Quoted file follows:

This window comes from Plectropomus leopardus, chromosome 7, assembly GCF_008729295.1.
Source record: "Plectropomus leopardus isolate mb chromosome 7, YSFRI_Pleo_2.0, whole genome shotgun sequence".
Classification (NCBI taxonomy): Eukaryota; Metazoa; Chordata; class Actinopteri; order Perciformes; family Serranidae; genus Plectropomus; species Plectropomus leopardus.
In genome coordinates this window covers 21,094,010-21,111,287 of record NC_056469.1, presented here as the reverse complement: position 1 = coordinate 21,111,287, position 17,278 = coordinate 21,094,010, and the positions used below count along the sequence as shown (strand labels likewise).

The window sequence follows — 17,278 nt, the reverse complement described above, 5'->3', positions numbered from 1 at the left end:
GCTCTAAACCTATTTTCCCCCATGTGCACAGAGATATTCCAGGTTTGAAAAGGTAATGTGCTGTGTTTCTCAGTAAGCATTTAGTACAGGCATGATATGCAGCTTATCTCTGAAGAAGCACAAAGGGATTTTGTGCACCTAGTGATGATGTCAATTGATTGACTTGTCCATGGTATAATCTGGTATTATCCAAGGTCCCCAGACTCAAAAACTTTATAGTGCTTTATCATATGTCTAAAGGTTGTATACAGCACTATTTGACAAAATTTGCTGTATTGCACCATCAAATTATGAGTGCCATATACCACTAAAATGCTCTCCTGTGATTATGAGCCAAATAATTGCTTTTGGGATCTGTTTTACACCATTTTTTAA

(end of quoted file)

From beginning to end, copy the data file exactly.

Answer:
This window comes from Plectropomus leopardus, chromosome 7, assembly GCF_008729295.1.
Source record: "Plectropomus leopardus isolate mb chromosome 7, YSFRI_Pleo_2.0, whole genome shotgun sequence".
Classification (NCBI taxonomy): Eukaryota; Metazoa; Chordata; class Actinopteri; order Perciformes; family Serranidae; genus Plectropomus; species Plectropomus leopardus.
In genome coordinates this window covers 21,094,010-21,111,287 of record NC_056469.1, presented here as the reverse complement: position 1 = coordinate 21,111,287, position 17,278 = coordinate 21,094,010, and the positions used below count along the sequence as shown (strand labels likewise).

The window sequence follows — 17,278 nt, the reverse complement described above, 5'->3', positions numbered from 1 at the left end:
GCTCTAAACCTATTTTCCCCCATGTGCACAGAGATATTCCAGGTTTGAAAAGGTAATGTGCTGTGTTTCTCAGTAAGCATTTAGTACAGGCATGATATGCAGCTTATCTCTGAAGAAGCACAAAGGGATTTTGTGCACCTAGTGATGATGTCAATTGATTGACTTGTCCATGGTATAATCTGGTATTATCCAAGGTCCCCAGACTCAAAAACTTTATAGTGCTTTATCATATGTCTAAAGGTTGTATACAGCACTATTTGACAAAATTTGCTGTATTGCACCATCAAATTATGAGTGCCATATACCACTAAAATGCTCTCCTGTGATTATGAGCCAAATAATTGCTTTTGGGATCTGTTTTACACCATTTTTTAA